Doing my makeup was always a quick job, applying a good moisturizer, lip gloss, and brow powder. Simple was safe, same with the hair--long hair was my trademark and I kept a low-maintenance blunt cut. Finally, I was ready to complete my transformation into "fly Lindsay." I quickly abandoned the small diamond studs and classic stainless steel Rolex that marked my "professional" look, and pulled out a pair of large rhinestone hoops and a matching choker.
Tara and Judy pulled up right on time.
"Lin Lin!" Tara exclaimed in a high-pitched nasally voice. I hated the nickname she started using out of the blue. But I loved her too much to tell her to stop.
"I like! I like!" I said, checking out her new XJ5. It still smelled fresh off the assembly line.
Tara was wearing her usual midriff. I'd kill for her abs! When she hit thirty, two years ago, she became a fitness fanatic, and now she never misses an opportunity to show some skin.
"On time for a change!" Judy started blabbering away as usual. If you looked up drama in the dictionary a picture of Judy would be there. Judy truly believed that a person had no excuse to be unattractive. Hair extensions, breast implants, and tummy tucks weren't just for the famous, and she had experimented with them all. The one thing she left unchanged was her face. Judy was a natural cutie.
Tara is an ad exec at a big firm, and Judy's a publicist for many of the popular hip-hop artists. They're both East Coast born and bred and I'm a Midwesterner, but living in New York for the past five years, I've almost earned my honorary New Yorker status.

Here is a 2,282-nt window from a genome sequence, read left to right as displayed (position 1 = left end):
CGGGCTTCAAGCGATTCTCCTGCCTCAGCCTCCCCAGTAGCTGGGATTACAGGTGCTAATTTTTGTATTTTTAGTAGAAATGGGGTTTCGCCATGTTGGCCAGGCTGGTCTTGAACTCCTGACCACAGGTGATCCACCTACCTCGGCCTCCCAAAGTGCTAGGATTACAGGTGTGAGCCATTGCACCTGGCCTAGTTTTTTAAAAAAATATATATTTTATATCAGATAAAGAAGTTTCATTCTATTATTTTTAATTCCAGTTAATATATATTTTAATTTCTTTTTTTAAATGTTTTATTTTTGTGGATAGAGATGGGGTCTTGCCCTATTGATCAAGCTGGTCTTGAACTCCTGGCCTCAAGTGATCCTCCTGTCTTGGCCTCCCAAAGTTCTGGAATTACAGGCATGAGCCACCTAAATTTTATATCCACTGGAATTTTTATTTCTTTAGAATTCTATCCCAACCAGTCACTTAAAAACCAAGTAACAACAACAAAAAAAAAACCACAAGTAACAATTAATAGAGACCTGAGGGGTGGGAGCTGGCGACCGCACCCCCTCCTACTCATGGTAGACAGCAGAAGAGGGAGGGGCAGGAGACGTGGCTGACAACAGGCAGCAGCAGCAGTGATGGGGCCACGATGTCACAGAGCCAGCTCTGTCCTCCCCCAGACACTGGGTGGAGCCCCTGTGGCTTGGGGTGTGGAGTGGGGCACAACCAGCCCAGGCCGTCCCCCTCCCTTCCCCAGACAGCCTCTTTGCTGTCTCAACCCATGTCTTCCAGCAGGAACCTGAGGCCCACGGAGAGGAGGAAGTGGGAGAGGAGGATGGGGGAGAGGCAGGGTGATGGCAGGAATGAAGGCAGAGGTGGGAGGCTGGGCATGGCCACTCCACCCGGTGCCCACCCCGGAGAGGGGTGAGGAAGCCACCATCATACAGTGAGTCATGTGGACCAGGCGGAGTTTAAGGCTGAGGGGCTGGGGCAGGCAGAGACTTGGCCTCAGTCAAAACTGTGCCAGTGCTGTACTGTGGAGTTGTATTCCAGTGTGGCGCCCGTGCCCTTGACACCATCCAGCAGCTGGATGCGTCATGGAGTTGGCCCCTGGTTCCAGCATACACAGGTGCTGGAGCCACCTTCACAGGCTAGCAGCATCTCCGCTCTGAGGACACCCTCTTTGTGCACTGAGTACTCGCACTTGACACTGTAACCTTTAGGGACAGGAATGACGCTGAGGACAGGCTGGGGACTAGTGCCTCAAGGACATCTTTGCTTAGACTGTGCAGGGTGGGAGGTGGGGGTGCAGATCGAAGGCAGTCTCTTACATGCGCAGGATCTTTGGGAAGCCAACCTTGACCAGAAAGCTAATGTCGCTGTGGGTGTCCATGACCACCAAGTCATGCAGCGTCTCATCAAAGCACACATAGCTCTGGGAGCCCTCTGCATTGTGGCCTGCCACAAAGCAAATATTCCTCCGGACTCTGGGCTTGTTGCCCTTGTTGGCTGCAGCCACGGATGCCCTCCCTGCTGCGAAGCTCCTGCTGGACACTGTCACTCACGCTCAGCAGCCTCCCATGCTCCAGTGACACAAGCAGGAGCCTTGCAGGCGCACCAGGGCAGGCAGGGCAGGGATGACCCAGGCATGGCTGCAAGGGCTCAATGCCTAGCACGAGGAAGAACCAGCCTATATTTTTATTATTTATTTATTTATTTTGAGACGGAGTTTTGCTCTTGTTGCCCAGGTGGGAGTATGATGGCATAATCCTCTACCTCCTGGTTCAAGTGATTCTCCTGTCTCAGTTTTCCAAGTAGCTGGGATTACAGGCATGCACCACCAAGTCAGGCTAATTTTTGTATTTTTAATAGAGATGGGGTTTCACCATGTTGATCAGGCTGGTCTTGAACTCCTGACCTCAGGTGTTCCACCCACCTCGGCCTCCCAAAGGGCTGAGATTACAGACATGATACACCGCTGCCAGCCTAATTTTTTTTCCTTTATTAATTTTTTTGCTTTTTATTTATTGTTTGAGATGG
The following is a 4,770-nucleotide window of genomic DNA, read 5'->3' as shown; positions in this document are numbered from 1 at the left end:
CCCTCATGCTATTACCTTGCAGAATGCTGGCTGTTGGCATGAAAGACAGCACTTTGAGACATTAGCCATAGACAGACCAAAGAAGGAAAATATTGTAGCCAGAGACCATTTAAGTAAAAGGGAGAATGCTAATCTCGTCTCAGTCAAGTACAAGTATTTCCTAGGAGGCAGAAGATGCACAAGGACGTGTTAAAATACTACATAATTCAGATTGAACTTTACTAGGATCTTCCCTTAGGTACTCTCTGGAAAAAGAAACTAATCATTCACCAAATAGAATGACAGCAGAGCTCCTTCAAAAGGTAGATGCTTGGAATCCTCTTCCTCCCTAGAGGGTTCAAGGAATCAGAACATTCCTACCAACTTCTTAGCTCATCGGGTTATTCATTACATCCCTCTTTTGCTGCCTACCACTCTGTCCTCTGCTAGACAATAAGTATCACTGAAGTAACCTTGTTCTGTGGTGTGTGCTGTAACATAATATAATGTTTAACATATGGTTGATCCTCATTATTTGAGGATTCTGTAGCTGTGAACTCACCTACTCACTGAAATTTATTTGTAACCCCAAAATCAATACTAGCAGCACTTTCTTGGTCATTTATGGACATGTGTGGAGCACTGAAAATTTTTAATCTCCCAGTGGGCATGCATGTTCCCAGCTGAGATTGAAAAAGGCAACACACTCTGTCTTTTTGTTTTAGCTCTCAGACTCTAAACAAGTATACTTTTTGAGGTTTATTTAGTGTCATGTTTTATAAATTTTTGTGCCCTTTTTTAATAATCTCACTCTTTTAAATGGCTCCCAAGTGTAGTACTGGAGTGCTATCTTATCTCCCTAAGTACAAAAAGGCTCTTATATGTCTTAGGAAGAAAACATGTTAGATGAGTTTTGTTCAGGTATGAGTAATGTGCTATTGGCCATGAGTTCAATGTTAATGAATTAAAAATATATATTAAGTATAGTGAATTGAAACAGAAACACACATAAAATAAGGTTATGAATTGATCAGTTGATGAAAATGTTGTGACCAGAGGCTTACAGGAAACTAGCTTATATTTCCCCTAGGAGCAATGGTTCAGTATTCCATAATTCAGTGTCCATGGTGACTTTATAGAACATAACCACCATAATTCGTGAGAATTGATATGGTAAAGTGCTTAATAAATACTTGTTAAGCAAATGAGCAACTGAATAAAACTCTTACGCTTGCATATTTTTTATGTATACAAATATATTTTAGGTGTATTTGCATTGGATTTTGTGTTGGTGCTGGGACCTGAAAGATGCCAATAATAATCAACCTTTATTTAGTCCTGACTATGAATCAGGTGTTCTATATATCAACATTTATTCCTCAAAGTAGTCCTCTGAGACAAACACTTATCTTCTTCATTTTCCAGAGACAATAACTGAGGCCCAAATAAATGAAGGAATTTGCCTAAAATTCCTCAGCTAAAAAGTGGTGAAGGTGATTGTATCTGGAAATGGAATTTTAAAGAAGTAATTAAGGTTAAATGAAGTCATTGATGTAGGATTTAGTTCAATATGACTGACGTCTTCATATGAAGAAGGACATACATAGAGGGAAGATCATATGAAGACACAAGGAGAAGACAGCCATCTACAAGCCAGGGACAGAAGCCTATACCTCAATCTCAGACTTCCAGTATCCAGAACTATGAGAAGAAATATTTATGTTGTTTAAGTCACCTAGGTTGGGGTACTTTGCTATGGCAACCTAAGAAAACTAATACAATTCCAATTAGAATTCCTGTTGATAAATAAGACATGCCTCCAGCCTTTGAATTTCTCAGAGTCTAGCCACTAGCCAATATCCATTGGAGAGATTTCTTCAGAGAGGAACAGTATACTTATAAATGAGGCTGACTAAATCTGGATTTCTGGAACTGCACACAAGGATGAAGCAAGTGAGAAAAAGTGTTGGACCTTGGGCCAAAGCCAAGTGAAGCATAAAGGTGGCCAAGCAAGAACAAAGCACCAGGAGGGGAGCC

The line in front of Lotus was halfway down the block, but the doorman knew us and ushered us quickly past the infamous velvet rope. Inside, A-list celebrities paraded before us: Pink, Justin Timberlake, Madonna, and Robert De Niro. We went straight to the bar that ran the length of the narrow club and ordered a round of Cosmopolitans.
"We'll have three Cosmos, and please, no house vodka. Absolut Citron, light on the cranberry and lime juice," I said, giving a friendly wink to the female bartender, who looked fresh off a Paris runway.
"You'll have to excuse her, she thinks she's some kind of Cosmo connoisseur," Judy shouted over the music.
"I like the sound of that! See, I just know the difference between a so-so Cosmopolitan and a great one, and I only drink great ones."
The bartender shook the cocktail shaker to the beat of an infectious bass line, then gingerly poured a frothy pink liquid into three chilled martini glasses.
"See if this suits your palate," the bartender said, winking back at me.
"Perfecto!" I said, giving her my approval. "You got skills, and I will be back."
I gave the bartender a high-five as Judy, Tara, and I grabbed our drinks and moved past partygoers dressed in the latest haute couture. Some people just stood bobbing their heads, others posed on low ottomans like they were in a Vogue layout.
We pushed our way into the narrow, overcrowded VIP area, behind yet another velvet rope. I immediately noticed a pair of eyes I'd seen once before. They were greenish-gray and hypnotic.
"Lindsay? Whassup? It's Troy. We met a while ago through my boy Randy Lanier," he said, helping me into a booth, trying his best to talk over the bass.
"Oh right! I think I remember. It's good to see you again."
Despite my reply, I knew exactly who he was and remembered every detail of the night I met him: Randy's birthday dinner at Jezebel and we flirted with each other all night. I even remember what he had on: a black turtleneck, black slacks, and a Cartier Tank watch. Just what I liked, simple, stylish, classy, and chivalrous--he even helped me with my coat at the end of the night. I was sure I'd never see him again since he lived in the Bay Area. What was Troy doing in New York now?